San Antonio 2.27
New York 2.48
2 84 2.67
2.49 2 40
data: U.S. Dept. of Energy,
Travis Sessions fills up his gas tank. The Rusk resident says
he only pumps a half-tank at a time, because it takes almost
$100 to completely fill his Chevy Suburban.
PHOTO: MARY BETH GARMON
Certified property values approved
by county commissioners
KWRW¿®Vland KTLU - AM
By Gloria Jennings
Linda Beard, tax asses-
sor-collector, presented the
county's total certified prop-
erty values at the Monday
morning meeting of the com-
Appraisal District certifica-
tion totaled $1,594,529,202
for the general fund and
$1,575,502,966 for the
lateral road fund. Rolling
stock values were the same
for both the general fund and
the lateral road fund. That
figure was SI.707.992.
Total values for the general
fund were $1,596,237,194
and the lateral road fund,
Ms. Beard certified that
the county did not have
excess debt collections for
the previous year because
the collection rate was set
at 100 percent and that the
collection rate for 2005 will
See COUNTY, pg. 6
County budget will likely
be set at $15.3 million
By Gloria Jennings
Cherokee County commis-
sioners are looking at an
approximate $15.3 million
2005-06 county budget. The
proposed budget shows an
increase of $1,101,035 over
the $14,215,156 current
The budget will be financed
with a 62-cent taxrate. Last
year's total tax rate was
Members of the commis-
sioners court met Tuesday
morning in the juvenile
courtroom on the third floor
of the courthouse for a budget
workshop. Another budget
workshop is pi mined for 2
p.m. Friday in the juvenile
Final figures have not been
determined and put in the
budget, but LH- Crockett,
county auditor, said the new
additions would total approx-
imately $40,000. This would
See WORKSHOP, pg. 5
These protests have likely hit a
nerve in Austin, which is causing the
State Health Services Commissioner,
Eduardo J. Sanchez, to seek addi-
tional options before making a final
Rusk State Hospital Superintendent
when he made the announcement last
week, to measured and business-like
Please see NEW FORENSICS, pg. 6
Car overturns several times
and lands in Mud Creek
By Mary Beth Garmon
A late-night accident Sunday on
Highwy 84 has left a Reklaw resident
in critical condition.
Brandon Linderman, 22. was life-
flighted to ETMC Tyler after the 1993
Lexus in which he was riding with
Justin Walker, 20, overturned.
"Mr. Walker was heading eastbound
toward Reklaw when a tire blew out,"
said State Trooper Eric Long, who
worked the wreck.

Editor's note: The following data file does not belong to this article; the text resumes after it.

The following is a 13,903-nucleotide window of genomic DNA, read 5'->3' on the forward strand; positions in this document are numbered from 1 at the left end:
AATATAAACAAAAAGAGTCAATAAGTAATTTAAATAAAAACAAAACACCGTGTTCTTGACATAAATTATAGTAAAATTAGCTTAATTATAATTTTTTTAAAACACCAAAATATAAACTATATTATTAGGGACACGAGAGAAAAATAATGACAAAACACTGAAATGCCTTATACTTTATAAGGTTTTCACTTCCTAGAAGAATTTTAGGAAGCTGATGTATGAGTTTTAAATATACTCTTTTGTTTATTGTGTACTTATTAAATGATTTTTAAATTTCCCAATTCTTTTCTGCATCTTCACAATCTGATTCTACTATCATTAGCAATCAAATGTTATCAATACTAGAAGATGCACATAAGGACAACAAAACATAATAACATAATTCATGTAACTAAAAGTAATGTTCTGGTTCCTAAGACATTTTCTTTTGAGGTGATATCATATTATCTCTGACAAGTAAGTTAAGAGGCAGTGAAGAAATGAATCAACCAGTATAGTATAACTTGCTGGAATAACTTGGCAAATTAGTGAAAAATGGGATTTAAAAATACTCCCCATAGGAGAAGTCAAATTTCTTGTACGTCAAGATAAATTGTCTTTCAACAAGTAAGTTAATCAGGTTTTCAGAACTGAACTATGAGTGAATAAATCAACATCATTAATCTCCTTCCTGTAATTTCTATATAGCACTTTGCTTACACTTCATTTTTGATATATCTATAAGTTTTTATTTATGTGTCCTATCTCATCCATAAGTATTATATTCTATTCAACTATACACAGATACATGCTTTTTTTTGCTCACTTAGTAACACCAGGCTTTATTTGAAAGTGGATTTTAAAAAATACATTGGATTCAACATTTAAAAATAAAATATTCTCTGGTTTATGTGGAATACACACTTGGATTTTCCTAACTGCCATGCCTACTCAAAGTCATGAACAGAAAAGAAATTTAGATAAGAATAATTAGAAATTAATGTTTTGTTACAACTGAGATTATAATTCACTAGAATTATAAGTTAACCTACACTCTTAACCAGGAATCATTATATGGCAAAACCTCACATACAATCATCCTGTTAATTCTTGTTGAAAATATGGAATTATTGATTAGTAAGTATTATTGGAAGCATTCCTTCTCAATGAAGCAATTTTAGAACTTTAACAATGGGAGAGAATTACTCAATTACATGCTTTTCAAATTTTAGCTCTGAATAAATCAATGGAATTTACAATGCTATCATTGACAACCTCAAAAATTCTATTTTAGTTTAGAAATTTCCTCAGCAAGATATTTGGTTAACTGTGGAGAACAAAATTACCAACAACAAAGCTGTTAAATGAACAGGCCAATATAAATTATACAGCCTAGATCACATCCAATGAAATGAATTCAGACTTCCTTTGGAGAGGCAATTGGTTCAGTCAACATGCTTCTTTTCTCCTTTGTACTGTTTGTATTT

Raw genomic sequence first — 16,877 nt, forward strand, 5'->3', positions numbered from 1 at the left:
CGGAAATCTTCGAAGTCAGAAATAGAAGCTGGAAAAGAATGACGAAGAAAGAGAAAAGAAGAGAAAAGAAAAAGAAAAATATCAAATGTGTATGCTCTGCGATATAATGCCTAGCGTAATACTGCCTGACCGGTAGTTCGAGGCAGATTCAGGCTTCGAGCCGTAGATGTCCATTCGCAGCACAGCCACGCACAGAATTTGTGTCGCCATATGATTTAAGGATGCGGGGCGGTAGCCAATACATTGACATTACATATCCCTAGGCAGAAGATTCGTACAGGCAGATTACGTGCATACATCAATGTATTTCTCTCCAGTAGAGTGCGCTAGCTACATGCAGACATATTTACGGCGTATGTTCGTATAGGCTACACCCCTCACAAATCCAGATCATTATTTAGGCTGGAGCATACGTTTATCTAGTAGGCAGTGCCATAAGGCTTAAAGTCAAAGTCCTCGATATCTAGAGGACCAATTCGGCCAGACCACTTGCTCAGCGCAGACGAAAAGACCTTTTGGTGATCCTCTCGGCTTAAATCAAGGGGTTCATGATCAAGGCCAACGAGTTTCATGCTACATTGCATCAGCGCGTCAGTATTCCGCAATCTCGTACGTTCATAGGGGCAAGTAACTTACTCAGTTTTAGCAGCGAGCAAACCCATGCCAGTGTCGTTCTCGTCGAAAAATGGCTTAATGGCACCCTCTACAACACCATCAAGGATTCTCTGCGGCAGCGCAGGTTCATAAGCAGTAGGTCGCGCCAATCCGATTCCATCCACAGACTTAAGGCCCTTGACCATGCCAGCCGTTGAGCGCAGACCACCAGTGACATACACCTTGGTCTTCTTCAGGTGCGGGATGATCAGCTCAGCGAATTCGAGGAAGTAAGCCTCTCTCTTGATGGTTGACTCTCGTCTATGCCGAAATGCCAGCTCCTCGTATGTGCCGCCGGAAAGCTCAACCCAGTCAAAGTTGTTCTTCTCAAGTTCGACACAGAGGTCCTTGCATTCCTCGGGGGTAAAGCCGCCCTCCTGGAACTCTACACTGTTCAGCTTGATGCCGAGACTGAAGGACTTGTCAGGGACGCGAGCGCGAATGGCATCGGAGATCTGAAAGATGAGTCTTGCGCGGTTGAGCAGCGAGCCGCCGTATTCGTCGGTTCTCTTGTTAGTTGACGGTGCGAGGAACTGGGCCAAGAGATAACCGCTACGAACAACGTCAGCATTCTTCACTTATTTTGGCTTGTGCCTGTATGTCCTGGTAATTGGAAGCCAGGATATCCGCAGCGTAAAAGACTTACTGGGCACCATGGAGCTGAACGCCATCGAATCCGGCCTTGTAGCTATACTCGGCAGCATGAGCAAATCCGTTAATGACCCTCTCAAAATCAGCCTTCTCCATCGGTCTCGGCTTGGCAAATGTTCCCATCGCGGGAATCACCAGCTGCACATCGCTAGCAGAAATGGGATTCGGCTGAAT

" The tread came off and the driver lost
control,'' he said. "The vehicle went into
the right ditch, apparently overturned
a couple of times and ended up in Mud
.According to Trooper Long, passersby
saw hghts in the ditch and stopped to
"Rudy Birdwell is my sister-in-law's
brother," Jeanna Moore, Linderman's
mother, told the Cherokeean Herald on
Please see WRECK, pg. 6
Rusk voters will decide fate
of KOA campground
By Gloria Jennings
Rusk city voters have been asked to
decide if they want to continue owner-
ship and operation of a proposed IvOA
park campsite on FM 343 (Atoy High-
way) or sell it.
A city-wide election has been called
for 7 a.m.-7 p.m. Saturday, Sept. 10 at
Rusk City Hall.
The property is referred to on the
ballot as the"Atoy Recreational Vehicle
Early voting begins today. Aug. 24,
and continues until Tuesday, Sept. 6, at
city hall. Early votes may be cast from
8 a.m.-5 p.m. weekdays.
The council called theelection after an
examination of the bottom hne costs.
The city has spent almost $600,000
with $488,000 coming from recreational
funds and more than $100,000 borrowed
from other city money for the project.
The council voted at one time to spend
up to $250,000 more to finish theproject
andlater decided the cost could climb as
high as $500,000. At this time a commit-
Please see EARLY VOTING, pg. 6
Here’s what’s next.
This issue can be searched. Note: Results may vary based on the legibility of text within the document.
Tools / Downloads
Get a copy of this page or view the extracted text.
Citing and Sharing
Basic information for referencing this web page. We also provide extended guidance on usage rights, references, copying or embedding.
Reference the current page of this Newspaper.
Whitehead, Marie. Cherokeean Herald (Rusk, Tex.), Vol. 156, No. 27, Ed. 1 Wednesday, August 24, 2005, newspaper, August 24, 2005; Rusk, Texas. (texashistory.unt.edu/ark:/67531/metapth152693/m1/1/: accessed July 22, 2017), University of North Texas Libraries, The Portal to Texas History, texashistory.unt.edu; crediting Singletary Memorial Library.